There are hundreds of thousands of novels being written every year, and the publishing industry will not be willing to publish more than just a few of them. We can create our own publishing opportunities instead.
From 2001, when I wrote my first novel, until only a few years ago, I resisted self-publishing. I believed the only way to publish “legitimately” was to have my book accepted by an agent and publisher. But I was wrong.
My clue to my wrongness was in the way I was feeling.
First of all, submissions of manuscripts didn’t feel good. I was beset by an inner resistance that told me it wasn’t the right path for me.
Second, I developed a dislike for agents and editors who used their internet sites and blogs to complain about writers and all the manuscripts they received. I realized they received so many manuscripts they had become jaded and negative toward writers, despite the fact that without writers there would be no publishing industry.
Obviously something was wrong. It at least was wrong for me to participate in the submissions charade in which more than 99% of manuscripts became rejects while the agents and editors searched for one special manuscript they felt like working on, matching their current interests.
When you consider that hundreds of thousands of novelists won’t be published because of the publishing industry’s inability to keep up with the demand, it fills my heart with sorrow. For you see, I know how it feels to create some awesome stories and then not be able to get them published.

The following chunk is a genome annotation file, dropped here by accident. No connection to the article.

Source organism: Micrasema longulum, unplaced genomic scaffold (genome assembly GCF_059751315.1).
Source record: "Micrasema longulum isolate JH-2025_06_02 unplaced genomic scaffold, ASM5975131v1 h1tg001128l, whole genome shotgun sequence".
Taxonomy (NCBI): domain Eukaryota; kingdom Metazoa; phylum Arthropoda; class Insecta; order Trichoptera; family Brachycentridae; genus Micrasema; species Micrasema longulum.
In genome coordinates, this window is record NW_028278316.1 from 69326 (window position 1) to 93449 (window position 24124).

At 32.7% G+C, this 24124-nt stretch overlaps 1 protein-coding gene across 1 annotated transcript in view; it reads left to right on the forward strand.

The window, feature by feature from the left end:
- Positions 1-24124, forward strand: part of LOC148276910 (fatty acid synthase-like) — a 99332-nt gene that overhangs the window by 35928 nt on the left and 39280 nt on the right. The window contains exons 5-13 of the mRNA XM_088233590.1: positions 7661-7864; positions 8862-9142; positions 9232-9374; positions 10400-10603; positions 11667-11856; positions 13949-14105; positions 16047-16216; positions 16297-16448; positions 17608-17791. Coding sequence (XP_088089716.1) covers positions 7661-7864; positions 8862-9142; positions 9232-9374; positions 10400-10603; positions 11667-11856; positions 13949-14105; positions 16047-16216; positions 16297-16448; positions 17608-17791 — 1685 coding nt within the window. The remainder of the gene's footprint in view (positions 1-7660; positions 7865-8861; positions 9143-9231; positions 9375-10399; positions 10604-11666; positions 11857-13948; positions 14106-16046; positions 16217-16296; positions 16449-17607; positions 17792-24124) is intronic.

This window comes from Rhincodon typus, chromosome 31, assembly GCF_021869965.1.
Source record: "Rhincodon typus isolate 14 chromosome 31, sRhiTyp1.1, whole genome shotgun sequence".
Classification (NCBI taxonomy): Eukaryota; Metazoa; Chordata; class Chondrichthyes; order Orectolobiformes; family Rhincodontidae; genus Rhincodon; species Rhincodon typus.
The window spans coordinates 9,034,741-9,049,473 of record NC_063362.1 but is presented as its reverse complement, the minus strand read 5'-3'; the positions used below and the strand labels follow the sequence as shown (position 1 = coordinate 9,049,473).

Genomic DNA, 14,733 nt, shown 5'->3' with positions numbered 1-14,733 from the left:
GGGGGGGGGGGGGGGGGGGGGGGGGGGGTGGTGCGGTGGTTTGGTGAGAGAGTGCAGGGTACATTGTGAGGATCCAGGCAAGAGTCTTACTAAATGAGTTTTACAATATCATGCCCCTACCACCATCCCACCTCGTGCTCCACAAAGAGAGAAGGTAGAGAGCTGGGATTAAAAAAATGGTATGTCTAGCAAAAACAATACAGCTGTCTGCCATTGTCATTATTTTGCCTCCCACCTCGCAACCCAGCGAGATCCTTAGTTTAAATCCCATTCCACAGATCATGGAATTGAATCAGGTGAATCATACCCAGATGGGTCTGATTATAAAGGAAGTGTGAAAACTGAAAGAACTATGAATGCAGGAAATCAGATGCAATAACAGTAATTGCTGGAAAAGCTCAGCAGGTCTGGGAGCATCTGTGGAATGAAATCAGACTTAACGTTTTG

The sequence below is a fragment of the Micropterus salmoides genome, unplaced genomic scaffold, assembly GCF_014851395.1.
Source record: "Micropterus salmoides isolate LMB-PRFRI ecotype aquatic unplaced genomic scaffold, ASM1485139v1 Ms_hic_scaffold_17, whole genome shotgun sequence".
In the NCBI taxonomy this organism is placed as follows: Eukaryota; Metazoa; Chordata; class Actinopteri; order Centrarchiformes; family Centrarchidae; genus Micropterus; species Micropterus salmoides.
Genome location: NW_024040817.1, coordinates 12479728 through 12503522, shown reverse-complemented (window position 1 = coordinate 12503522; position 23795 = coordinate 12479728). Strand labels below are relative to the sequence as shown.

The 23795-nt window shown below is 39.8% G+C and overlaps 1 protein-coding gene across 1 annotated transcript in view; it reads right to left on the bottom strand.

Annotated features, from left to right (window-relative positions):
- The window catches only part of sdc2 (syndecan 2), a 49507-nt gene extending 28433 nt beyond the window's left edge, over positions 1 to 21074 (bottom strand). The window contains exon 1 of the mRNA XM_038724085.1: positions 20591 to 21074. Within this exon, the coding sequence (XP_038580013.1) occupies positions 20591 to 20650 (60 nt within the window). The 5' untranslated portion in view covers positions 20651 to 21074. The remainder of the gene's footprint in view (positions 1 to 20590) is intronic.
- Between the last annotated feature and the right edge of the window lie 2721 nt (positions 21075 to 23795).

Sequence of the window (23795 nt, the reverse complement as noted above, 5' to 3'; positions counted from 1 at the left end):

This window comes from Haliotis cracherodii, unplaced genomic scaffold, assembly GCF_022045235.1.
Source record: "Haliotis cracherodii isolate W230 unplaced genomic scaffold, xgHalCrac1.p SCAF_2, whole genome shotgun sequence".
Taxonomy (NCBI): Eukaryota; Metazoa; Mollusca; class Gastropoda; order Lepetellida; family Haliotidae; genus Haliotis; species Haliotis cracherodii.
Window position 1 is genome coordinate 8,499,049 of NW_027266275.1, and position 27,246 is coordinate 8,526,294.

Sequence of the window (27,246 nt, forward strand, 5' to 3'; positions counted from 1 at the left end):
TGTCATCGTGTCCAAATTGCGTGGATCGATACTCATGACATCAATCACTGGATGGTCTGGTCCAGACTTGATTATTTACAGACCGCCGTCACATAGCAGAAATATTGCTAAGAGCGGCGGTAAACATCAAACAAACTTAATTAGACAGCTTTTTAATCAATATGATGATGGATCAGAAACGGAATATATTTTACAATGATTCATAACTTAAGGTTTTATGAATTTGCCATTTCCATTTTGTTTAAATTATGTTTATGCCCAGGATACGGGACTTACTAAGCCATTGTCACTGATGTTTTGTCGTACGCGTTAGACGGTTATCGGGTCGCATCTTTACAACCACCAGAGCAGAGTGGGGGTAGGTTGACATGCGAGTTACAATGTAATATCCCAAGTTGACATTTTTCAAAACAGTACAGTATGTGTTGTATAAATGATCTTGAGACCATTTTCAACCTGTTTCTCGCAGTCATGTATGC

Honestly, I submitted only about ten times before I decided it wasn’t for me. I got a very bad feeling about the whole thing and didn’t want to participate. I love my novels too much to share them with people whose main activity in life is to reject and criticize novels.
That’s when I realized that self-publishing is not a bad thing after all. While I won’t be getting any $5000 advances, I will be earning more per book than publishing-industry published novelists will ever see because I’ve cut out some of the middle-men. Everyone wants a cut of the action.
For my novels, CreateSpace will get a cut for production. The store will get a cut, buying at my wholesale price and selling at the retail price. And if I get a resale license and sell them myself, I’ll keep 72% of the cover price! I’m very happy with that profit margin, and I do have a marketing plan for book distribution.
Eventually I’ll also offer audiobook and Kindle versions of my books, but to start, they are to be available only in trade paperback. Many self-published authors say they’re making a lot more money with Kindle than with their paperbacks. I love Kindle!
[Update: River Girl is now also published in a Kindle version.]
There are many publishing options available to authors who get out from under the idea that publishing-industry publishing is better. For the sake of your novel, breathe life into it, even if that’s done the self-publishing way. That’s the most compassionate thing I can say to novelists, because holding your book in your hands is not likely to happen any other way.
How many years are you willing to spend in the pursuit of rejection slips? For me, the answer is “none”.
Image credit: Pixabay-x3 [CC0 Licenses]